• Self-advertise in your print edition. Run big, noticeable house ads to tell your readers about your website or, maybe, your mobile app as well. This could also be a place to tell them X date when you’re moving to online-only

  • Tease online exclusives. One way to get print readers onto your site is to offer additional content there, especially interactive content (polls, quizzes) that they’d have a lot of interest in. And when you have to cut a story to fit in print, tease that the full version is running online

  • Spread the word around campus. Talk to your friends. Tell them about the website. Show them how it looks on their phones, since they’re already on it as you’re trying to tell them about it.

  • Share on social media. We think everyone has a Twitter and Facebook account — that includes your staff members and all your readers. So, staff members should be sharing stories on social media, tagging their friends, interacting. By the way, your publication should also have a Twitter and Facebook to do this.

On that last bullet point, yeah, social media is a big part of bringing readers in. But there are only so many ways we can tell you that, and we have a whole SNO Distinguished Sites program badge that outlines more guidelines.

Here’s what some anonymous students and advisers said about their use of social media when they were applying for that badge:

“The more (we) post, the more viewers the site will get, and if the story is something people actually care about, more people will view that story — so look for stories that cover a lot of people’s interests.”

“If we make great content, viewers will stay. If students share their stories, and those who see that share their stories and so forth, then we will garner a larger audience.”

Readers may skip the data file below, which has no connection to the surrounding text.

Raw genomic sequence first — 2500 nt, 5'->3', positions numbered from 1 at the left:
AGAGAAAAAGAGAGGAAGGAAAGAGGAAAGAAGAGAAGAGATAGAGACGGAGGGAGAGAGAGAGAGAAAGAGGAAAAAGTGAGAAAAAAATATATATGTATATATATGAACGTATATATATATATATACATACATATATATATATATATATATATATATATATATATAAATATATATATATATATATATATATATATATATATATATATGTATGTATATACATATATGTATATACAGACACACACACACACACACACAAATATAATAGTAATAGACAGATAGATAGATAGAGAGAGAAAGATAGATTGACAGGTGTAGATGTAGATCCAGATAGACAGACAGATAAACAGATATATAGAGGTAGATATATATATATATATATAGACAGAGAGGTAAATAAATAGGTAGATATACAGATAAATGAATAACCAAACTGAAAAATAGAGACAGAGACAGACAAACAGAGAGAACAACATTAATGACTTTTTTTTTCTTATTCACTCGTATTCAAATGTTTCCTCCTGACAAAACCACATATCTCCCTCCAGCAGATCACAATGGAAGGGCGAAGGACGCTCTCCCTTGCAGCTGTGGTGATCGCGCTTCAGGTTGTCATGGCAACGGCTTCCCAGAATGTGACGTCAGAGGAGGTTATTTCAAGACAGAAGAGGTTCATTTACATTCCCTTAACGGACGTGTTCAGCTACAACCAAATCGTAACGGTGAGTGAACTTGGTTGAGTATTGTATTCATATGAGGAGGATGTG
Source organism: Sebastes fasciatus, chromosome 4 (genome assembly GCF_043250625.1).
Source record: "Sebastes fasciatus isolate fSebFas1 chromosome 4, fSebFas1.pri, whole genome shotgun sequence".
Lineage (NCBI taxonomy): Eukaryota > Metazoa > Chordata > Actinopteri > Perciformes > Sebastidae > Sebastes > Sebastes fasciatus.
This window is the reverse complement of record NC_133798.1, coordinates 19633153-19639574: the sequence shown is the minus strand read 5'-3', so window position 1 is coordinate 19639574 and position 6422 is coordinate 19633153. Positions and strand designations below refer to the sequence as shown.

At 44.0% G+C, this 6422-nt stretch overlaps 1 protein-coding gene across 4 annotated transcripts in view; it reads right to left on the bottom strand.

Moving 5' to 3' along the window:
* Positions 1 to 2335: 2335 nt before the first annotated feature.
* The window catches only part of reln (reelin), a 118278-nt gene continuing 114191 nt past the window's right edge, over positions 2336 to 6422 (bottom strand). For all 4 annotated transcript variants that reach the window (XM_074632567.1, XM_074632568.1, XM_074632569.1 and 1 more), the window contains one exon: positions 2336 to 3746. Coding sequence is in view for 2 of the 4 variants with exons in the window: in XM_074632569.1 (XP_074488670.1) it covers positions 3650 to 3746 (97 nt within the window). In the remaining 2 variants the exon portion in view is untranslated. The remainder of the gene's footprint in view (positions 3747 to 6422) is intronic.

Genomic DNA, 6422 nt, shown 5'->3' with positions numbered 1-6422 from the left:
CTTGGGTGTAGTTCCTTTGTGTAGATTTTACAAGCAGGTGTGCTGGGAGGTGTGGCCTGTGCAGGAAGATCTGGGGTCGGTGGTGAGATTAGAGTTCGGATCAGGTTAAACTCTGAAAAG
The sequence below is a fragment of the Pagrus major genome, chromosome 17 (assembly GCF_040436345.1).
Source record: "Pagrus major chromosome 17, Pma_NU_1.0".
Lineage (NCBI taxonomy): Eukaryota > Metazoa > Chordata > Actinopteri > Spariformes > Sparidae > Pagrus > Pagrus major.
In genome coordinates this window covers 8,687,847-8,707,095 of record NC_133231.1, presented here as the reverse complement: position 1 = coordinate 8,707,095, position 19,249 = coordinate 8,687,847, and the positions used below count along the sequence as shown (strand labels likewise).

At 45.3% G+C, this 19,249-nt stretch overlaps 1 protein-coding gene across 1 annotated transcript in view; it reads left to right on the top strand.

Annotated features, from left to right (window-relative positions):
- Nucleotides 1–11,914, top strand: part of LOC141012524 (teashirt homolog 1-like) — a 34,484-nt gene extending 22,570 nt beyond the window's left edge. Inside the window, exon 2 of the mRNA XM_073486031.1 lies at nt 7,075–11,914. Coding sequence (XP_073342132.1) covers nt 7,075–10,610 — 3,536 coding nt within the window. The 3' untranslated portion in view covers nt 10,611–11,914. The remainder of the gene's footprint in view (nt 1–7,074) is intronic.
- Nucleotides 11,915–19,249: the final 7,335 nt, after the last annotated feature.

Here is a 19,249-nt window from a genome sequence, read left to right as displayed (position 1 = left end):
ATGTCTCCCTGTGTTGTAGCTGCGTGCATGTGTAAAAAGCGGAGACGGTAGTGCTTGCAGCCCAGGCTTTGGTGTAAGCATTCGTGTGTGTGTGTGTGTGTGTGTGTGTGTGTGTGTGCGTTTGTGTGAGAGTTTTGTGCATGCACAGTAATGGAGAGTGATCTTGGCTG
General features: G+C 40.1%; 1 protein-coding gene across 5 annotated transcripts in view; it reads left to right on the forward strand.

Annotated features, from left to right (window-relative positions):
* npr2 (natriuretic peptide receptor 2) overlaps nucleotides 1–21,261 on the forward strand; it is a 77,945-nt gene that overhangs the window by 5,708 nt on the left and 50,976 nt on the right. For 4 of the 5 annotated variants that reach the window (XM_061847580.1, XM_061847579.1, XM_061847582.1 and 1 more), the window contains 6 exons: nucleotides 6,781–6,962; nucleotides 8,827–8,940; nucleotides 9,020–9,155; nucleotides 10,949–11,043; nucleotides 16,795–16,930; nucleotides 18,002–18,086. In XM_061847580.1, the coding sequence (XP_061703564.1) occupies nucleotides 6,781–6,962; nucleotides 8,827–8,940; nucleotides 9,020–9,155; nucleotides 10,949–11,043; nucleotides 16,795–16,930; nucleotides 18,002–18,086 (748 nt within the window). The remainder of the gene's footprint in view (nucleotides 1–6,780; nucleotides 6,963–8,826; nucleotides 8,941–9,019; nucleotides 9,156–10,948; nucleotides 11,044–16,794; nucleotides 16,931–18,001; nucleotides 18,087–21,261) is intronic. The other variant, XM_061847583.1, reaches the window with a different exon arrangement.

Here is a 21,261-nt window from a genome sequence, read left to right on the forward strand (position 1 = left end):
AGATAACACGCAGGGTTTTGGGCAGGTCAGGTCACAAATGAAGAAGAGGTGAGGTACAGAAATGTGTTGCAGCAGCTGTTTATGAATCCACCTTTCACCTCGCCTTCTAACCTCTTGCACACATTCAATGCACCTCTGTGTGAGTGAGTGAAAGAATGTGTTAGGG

“Since we started posting everyday on social media, especially Twitter, our readership has gone up tremendously and our site has gained more recognition on campus.”

“The staff used to post primarily during homeroom, but have now added other posts throughout the day, especially at the end of school. These are the times students seem to be checking social media most often.”

“Since the majority of our viewers prefer comedy, the students felt most of our movie reviews should be about comedy to increase readership.”

The SNO Report: What’s Happening On Facebook?

This month, Facebook is instituting changes to its News Feed aimed at re-prioritizing the content you see, substituting news stories for more pictures of your aunt Ethel’s pet bird.

Of the news leftover, Facebook is leaving it up to its users to decide what’s trustworthy, what’s garbage and what specifically they want to see. On a larger scale, Facebook is surveying users about whether or not they’re familiar with selected news sources and whether or not they trust those sources, in an effort to weed out the farcical mumbo jumbo that many still feel stained last year’s election. (That isn’t coming out with a Tide to Go pen.) On a smaller scale, users can pick for themselves what news, especially local news, they still want coming to their News Feed to fill the generally-fewer slots for news left in the algorithm.